The first stamp produced by Sweden in 1855 was normally printed in a blue-green color; however this rare stamp was mistakenly printed in a yellow orange shade. The normal three skilling stamp printed in Sweden is colored green while the eight skilling stamp was printed in yellow. However, due to an unknown error (but most likely the three skilling plate was accidently replaced by an eight skilling one), the three skilling stamp was printed in yellow, creating the Treskilling Yellow Stamp. The number of stamps printed in the wrong color is unknown.
In 1886 A 14-year-old school boy named Georg Wilhelm Baeckman discovered the stamp among his grandmother’s possessions and sold it to a dealer for the then-lofty price of 7 kronor. The stamp traded hands several times over the next decade, fetching ever higher prices and inspiring collectors to search for more Treskilling Yellows. But no other was ever found.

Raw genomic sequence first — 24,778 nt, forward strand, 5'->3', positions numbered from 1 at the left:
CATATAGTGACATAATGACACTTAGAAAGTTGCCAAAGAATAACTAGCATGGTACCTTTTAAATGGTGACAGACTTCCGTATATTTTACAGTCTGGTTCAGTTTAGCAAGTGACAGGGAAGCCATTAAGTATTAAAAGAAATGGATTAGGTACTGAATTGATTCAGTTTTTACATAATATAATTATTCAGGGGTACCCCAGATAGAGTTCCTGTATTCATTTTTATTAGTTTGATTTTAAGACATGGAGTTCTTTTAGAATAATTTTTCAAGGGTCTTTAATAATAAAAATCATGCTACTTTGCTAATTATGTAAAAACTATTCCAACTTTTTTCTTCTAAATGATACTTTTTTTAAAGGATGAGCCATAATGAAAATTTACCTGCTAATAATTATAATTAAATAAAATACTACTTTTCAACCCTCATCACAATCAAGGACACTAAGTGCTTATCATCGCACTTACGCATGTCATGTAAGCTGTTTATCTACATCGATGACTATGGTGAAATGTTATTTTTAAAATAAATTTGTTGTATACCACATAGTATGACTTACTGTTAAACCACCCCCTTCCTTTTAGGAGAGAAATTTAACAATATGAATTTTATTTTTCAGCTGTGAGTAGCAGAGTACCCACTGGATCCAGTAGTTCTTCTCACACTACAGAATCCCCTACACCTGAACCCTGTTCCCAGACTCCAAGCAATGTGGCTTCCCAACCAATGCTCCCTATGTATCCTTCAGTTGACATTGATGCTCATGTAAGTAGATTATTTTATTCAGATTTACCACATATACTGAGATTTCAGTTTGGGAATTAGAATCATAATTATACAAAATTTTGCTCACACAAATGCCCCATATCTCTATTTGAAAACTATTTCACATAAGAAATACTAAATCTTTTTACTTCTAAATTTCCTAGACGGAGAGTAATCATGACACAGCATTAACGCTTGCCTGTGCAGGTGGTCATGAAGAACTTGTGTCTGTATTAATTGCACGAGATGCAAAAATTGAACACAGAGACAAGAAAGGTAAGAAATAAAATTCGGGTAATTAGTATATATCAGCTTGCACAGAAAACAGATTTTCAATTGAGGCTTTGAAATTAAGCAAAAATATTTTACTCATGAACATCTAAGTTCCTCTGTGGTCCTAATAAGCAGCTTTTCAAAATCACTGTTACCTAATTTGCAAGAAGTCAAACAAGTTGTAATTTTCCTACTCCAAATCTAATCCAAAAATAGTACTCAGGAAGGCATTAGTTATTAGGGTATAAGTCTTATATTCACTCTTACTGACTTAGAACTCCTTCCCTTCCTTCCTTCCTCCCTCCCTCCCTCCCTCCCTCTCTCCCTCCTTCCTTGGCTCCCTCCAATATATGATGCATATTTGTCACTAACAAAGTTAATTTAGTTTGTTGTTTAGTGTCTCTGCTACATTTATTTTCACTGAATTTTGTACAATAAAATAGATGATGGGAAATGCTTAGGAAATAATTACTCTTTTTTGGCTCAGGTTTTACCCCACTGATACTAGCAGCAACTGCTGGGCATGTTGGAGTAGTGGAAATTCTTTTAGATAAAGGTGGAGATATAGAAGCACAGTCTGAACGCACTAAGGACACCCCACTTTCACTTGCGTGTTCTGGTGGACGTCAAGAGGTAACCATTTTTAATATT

In 1926 Claes A. Tamm bought it for £1,500 (GBP) in order to complete his collection of Sweden. In 1937, King Carol II of Romania purchased it from London auction house H. R. Harmer for £5,000, and in 1950 it went to Rene Berlingen for an unknown sum.
In the 1970s, the Swedish Postal Museum caused controversy by declaring the stamp to be a forgery, but after examination by two different commissions, it was agreed that it was a genuine error.
In 1990s the stamp price crossed $1 million for the first time and was setting new records every time it changed hands. The last sale was in 1996 when it sold for 2,875,000 Swiss Francs ($2.6 million US) to collectors who remain anonymous.
To this date, this is the only copy known in existence.